-        Don’t feed the animals. You must not encourage them to eat differently than they should. I was attacked by a baboon. They can differentiate between men and women and normally find us, girls, to be more vulnerable. He was used to food carried in bags, as he rapidly ran at me, snatched the bag from my hand (and scratched me in the process), and ran with it. He also wanted to grab my backpack (I didn’t have ANY food on me), but I fought for it.
Post-baboon attack, Mole Motel, Mole National Park, Ghana
-        Baboons learned how to knock, so make sure to ask when you hear somebody at the door (and keep them all locked), before you get your room ransacked and your passport stolen.
Mole Motel, Mole National Park, Ghana
-        Always listen to the indications of the ranger. Never stand alone around an elephant – it could trigger a charge. Also, listen to the rangers’ stories; you could learn a lot of new things. Our John was amazing – he was the first to get us to the elephants; as he understood their behaviour, he let us be as close to them as safely possible.
John, Mole National Park, Ghana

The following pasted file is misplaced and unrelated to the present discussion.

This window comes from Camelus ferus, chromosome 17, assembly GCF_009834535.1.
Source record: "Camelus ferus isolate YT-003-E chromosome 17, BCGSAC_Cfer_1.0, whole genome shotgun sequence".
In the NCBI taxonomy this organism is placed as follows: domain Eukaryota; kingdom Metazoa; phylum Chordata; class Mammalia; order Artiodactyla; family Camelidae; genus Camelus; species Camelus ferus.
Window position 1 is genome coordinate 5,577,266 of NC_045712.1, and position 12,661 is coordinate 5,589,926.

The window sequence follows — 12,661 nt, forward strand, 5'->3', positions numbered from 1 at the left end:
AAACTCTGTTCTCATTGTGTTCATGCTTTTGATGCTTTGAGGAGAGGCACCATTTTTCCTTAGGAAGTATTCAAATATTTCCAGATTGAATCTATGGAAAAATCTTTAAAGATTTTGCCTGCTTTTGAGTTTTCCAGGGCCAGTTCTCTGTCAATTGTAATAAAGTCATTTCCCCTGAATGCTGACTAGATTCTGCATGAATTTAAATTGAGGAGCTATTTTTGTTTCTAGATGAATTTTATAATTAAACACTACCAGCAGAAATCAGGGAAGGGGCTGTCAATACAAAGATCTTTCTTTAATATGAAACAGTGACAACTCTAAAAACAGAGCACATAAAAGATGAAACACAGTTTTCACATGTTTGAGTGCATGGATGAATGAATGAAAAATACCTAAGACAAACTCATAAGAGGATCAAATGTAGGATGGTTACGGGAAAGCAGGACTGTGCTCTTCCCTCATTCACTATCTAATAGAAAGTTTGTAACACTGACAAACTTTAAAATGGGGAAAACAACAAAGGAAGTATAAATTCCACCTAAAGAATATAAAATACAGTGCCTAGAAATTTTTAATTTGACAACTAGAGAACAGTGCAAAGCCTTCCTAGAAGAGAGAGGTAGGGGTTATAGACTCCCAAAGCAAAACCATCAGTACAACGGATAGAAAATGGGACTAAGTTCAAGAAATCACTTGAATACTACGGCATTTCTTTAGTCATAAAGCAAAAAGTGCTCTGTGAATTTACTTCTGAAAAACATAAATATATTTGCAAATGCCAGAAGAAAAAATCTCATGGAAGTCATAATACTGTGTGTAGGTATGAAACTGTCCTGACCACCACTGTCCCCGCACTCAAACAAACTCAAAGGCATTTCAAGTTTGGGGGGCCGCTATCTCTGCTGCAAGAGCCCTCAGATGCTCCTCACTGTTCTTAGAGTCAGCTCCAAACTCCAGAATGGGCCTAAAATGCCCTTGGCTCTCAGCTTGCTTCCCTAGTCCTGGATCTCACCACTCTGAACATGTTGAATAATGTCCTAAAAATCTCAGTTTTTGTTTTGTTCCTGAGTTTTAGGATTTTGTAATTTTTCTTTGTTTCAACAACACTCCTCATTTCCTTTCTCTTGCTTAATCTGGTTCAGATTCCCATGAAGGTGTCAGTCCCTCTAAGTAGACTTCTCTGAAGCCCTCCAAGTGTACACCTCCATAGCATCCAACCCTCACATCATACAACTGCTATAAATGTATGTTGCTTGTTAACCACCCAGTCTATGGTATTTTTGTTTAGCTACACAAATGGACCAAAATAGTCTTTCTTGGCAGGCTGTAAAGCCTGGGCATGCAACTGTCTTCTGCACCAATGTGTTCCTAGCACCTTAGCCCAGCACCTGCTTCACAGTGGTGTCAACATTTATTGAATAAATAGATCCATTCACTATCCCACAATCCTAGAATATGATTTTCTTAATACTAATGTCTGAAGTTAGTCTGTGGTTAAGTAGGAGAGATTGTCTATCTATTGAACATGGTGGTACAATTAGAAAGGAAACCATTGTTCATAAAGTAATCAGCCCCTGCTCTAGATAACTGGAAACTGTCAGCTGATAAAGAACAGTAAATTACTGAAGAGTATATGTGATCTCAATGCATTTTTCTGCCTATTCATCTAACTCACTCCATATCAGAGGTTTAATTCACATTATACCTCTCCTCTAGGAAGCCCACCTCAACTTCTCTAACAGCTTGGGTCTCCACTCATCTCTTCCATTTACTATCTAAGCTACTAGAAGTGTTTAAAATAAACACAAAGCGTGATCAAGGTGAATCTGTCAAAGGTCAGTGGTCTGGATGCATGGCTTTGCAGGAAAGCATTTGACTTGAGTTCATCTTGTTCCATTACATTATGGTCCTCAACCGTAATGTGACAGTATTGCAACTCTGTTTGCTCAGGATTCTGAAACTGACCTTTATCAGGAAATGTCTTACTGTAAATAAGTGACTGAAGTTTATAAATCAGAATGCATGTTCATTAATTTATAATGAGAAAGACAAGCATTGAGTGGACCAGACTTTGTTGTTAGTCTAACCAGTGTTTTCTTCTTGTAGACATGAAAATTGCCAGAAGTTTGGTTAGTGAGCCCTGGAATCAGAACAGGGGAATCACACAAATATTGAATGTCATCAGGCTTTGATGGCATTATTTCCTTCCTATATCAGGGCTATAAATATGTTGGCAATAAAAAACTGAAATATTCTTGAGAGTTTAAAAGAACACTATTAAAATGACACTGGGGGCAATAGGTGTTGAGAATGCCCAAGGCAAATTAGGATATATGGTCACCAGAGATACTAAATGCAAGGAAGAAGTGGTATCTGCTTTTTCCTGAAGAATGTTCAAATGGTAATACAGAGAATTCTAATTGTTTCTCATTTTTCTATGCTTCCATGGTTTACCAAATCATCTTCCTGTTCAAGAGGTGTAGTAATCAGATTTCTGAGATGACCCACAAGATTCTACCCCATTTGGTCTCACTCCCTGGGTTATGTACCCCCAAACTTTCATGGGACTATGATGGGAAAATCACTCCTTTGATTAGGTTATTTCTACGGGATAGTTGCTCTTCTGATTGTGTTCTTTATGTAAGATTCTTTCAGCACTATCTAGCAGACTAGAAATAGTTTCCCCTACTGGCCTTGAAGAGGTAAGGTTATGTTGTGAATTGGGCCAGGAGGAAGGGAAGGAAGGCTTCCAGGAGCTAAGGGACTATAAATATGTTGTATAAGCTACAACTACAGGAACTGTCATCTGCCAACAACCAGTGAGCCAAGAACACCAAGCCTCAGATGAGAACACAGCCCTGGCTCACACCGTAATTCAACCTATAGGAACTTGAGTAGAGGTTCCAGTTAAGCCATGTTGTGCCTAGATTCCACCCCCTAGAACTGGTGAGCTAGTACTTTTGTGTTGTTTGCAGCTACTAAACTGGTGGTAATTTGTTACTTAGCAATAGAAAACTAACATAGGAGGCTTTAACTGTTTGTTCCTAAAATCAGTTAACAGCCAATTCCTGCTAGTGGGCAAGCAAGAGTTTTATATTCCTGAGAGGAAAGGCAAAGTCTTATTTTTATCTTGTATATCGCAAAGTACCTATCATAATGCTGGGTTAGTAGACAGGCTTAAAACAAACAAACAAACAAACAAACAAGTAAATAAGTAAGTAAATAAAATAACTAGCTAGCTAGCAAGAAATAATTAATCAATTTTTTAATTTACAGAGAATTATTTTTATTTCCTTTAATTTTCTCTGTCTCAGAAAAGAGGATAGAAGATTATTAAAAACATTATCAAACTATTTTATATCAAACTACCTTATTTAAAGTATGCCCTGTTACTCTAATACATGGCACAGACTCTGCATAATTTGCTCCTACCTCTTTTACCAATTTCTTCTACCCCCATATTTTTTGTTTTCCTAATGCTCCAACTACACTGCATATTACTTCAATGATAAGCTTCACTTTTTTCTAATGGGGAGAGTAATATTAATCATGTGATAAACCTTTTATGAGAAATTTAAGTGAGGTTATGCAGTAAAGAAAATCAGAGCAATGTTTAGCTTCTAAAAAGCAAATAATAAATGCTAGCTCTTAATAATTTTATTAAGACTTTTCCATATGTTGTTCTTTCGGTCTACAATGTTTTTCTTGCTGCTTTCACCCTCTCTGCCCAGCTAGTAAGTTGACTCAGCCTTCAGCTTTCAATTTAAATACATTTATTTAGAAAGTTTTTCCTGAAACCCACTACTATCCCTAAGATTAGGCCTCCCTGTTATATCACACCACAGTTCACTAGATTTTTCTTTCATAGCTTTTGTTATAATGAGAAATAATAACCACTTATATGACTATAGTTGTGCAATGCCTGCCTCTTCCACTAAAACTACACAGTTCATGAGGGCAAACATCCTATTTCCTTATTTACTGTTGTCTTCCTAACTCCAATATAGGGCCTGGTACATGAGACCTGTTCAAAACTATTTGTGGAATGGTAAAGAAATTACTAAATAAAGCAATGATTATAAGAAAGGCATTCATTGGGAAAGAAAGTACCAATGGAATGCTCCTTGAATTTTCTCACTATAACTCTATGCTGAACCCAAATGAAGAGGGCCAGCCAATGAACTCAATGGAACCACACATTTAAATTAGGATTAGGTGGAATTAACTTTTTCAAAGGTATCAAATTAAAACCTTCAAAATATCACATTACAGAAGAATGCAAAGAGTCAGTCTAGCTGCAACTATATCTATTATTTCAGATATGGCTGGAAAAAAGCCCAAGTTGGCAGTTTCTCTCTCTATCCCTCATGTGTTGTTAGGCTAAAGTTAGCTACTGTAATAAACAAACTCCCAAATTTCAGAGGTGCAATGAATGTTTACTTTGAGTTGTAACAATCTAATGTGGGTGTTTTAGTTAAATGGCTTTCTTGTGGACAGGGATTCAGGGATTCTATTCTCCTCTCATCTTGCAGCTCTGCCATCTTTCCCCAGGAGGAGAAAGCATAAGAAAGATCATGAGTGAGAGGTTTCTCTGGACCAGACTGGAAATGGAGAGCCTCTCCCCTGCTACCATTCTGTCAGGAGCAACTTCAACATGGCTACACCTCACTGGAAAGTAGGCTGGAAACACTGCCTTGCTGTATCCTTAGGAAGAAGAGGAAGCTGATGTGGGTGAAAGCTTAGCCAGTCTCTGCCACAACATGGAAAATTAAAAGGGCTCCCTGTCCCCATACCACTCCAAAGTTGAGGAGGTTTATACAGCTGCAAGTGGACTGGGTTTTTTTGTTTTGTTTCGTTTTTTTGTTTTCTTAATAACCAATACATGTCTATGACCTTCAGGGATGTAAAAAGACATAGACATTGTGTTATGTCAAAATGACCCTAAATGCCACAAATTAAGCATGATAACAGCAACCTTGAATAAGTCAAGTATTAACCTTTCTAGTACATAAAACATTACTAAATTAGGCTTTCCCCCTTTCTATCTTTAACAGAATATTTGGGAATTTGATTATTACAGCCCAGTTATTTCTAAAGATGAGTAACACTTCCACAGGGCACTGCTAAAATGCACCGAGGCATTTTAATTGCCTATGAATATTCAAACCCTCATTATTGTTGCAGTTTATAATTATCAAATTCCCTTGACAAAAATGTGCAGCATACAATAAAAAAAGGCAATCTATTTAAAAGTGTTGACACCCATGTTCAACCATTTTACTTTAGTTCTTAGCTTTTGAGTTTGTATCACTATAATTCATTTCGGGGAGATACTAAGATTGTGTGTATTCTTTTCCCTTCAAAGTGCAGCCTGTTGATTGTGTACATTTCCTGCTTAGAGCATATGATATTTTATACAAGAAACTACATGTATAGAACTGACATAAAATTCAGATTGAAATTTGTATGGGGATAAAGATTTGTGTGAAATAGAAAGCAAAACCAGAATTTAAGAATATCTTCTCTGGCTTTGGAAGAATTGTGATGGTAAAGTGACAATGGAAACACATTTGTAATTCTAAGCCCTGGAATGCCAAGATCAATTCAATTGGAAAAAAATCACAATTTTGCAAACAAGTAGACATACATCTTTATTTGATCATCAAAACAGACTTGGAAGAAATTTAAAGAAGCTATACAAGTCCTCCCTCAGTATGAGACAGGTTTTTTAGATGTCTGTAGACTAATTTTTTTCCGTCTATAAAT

-        Wear sturdy shoes during safaris. You may be required to walk even during safari drives.
Walking during a drive safari, Mole National Park, Ghana
-        Pay a visit to the local store – if you are patient, you can find some great handmade items to take home.
-        Do visit Larabanga Mosque [you cannot enter if you are not of Muslim faith], because it is beautiful. However, you should only pay the photography fee (GHS 10) at the time of our visit, by writing down your name in the register. You will be asked for donations (mainly for schools). Give if you wish, but know that they already have 3 schools. Both children and adults would come off as aggressive while asking for money, which puts the whole mosque experience in a bizarre light. Plus, there are stories of bezness around and they are all connected to the men of Larabanga village. Some of them enter Mole during mealtime (mainly breakfast), disturb guests and try to sell them overpriced tours (mainly connected to visiting the mosque and a traditional village and going on a canoe safari). I didn’t feel a good vibe and later found out that Larabanga boys (and men) don’t like to work, so hustling for a living is the desired option, in their case.
Larabanga Mosque, Larabanga, Ghana

In the end, was it worth it?
I’d head back there in a heartbeat.